7. (2.) That which is of the greatest value, is not always the principal, but sometimes is the accessory. The picture of Apollo upon a laurel board is much more precious than the wood; and yet if Apelles should take Lucian's wood and draw the picture, Lucian will make bold with the board, and consequently carry away the picture. A jewel, set in gold, is much better than the gold, but yet the gold is the principal, because it was put there to illustrate and to adorn the gold; according to that of Ulpian”, “Semper cum quærimus quid cui cedat, illud spectamus, quid cujus rei ornandæ causa adhibetur.” And therefore if Caius, dying, leave me in legacy his black cloth suit, I shall also receive the diamond buttons that adorn it: because these were placed there to adorn it; and therefore are the accessory, because they are ‘usu minores,' and wholly set there for the ministry of the other. “Quod adhibetur alterius rei causa ;" that is principal, for whose sake the other was sent or put. And therefore it is no good argument to conclude, that the body is the accessory, because the soul is more noble. “Cedent gemmæ phialis vel lancibus inclusæ auro argentove.” The soul is, indeed, a jewel set in gold; but is, therefore, an accessory to the body in some cases. He that buys the body of a slave, hath right to all the ministries of the soul; and the man is bound to serve his master with a ready mind and a good will; and the soul is a tapakoloú nua of the body. The body is first, and the soul comes afterward to give it life and motion.
8. (3.) When two substances concur to the constitution or integrity of a third, one is not the accessory to the other. The eye is not the accessory to the head, nor the foot to the ley, nor the hand to the arm; for that only is an accessory, "quod alterius rei causa adhibetur aut accedit:" if it comes in accidentally and be wholly for the other's sake, then it is an accessory. Thus order and decency and circumstances of time and place, are for the ministries and ornament of religion, and therefore are accessories. The outward act is the less principal, and an accessory to the inward, for to the inward it wholly ministers; and consequently he that disposes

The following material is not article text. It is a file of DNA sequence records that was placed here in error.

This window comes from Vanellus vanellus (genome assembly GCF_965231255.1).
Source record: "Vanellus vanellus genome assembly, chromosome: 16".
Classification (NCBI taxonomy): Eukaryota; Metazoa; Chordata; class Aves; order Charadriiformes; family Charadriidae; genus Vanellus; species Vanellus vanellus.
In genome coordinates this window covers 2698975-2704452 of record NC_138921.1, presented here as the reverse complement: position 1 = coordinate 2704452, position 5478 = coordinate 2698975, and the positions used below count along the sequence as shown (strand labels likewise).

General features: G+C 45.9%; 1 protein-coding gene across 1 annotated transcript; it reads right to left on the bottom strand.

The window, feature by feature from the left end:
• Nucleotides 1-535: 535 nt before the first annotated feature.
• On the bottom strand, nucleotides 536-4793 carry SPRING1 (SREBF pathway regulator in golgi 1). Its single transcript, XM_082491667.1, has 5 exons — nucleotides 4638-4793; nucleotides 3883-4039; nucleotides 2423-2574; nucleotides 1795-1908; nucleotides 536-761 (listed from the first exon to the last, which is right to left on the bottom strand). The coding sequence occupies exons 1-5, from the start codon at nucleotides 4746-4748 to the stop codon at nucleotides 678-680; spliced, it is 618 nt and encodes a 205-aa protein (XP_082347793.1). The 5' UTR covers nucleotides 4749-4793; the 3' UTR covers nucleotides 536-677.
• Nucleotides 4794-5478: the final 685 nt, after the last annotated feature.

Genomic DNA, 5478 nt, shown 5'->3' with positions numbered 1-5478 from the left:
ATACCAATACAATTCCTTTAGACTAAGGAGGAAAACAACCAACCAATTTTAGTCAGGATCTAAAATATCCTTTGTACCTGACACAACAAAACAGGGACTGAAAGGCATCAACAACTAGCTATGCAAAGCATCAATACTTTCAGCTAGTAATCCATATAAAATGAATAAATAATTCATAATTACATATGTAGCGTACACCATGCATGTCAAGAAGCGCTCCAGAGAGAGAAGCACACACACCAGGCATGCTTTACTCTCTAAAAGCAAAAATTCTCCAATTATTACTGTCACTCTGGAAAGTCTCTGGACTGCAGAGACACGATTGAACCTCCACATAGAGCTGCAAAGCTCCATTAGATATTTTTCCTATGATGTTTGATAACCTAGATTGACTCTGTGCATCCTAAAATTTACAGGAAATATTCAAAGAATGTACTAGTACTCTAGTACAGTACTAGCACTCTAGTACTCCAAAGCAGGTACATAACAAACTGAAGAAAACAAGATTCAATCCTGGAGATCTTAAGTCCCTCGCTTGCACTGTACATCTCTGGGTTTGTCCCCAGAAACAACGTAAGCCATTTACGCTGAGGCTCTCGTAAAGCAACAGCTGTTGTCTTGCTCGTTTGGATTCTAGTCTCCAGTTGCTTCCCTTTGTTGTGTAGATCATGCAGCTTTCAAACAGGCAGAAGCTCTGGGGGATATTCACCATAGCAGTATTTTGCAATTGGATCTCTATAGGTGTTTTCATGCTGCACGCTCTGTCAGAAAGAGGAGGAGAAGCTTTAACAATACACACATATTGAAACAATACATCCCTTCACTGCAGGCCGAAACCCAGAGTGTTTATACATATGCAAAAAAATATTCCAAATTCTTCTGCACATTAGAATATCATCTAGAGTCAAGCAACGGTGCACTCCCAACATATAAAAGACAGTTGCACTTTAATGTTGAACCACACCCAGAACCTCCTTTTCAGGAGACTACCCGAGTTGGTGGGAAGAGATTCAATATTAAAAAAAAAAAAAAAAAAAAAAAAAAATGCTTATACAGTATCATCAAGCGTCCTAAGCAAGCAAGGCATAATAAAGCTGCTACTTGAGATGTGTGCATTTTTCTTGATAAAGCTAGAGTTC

la Lib. Cam Aarum. 19. sect. Perveniamus ff. de Aur. et Argent. Leg.
of one, may also govern the other, because the less principal is included in the more, and the less and the more have not two administrations, because they have but one use. But the soul and the body are two distinct substances of differing ministrations, acting to several and sometimes to contrary purposes; they are parts of the same man, a better and a worse, but not a principal and accessory, unless it be by accident and in some uses and to some purposes; and then sometimes one, sometimes the other, is the principal. Concerning which the rule is this.
9. (4.) Those things which of themselves are not, but, by accident, may be made, accessories to a principal, are then to be esteemed to be so, when they actually and wholly are joined in use to the principal, and serve the end of the principal, but have none of their own. Thus when the soul prays passionately, if the lips move without a deliberate act of understanding, but obeying the fancy, the body in that case is purely the accessory. I say, in that case: for if the body receive a command to other purposes, as to attend upon
the prince at the same time, when the soul prays, in that case they are both principals ; and neither of them accessory to the other. And therefore although it will follow, that, when the body ministers to the actions of the soul wholly, and hath no distinct work and office of its own in that action, he that commands the soul, can also command the body; for they are in that ministry but as one: yet it will not follow that when the body is not the accessory, it is not conjunct in ministry, but does or can act distinctly and to other purposes; he that is of proper authority to command one, hath authority also of the other. And the reason of this will help well to explicate this wbole inquiry. For,
10. (5.) He that pretends to a power over the accessory, because he rules the principal, claims his power wholly for its relation to the principal, and therefore it can be extended no further than the relation ; but if that relative have also an absolute and irrespective nature, operation, or design, it cannot be governed in any thing of this, because of its relative nature and conjunction in the other ; for there it is not accessory. For it is the nature of the συνεκτικόν αίτιον" ού παρόντος μένει το αποτέλεσμα, και αερομένου αίρεται, « the conjunct cause or reason; when it is there, the work will follow : but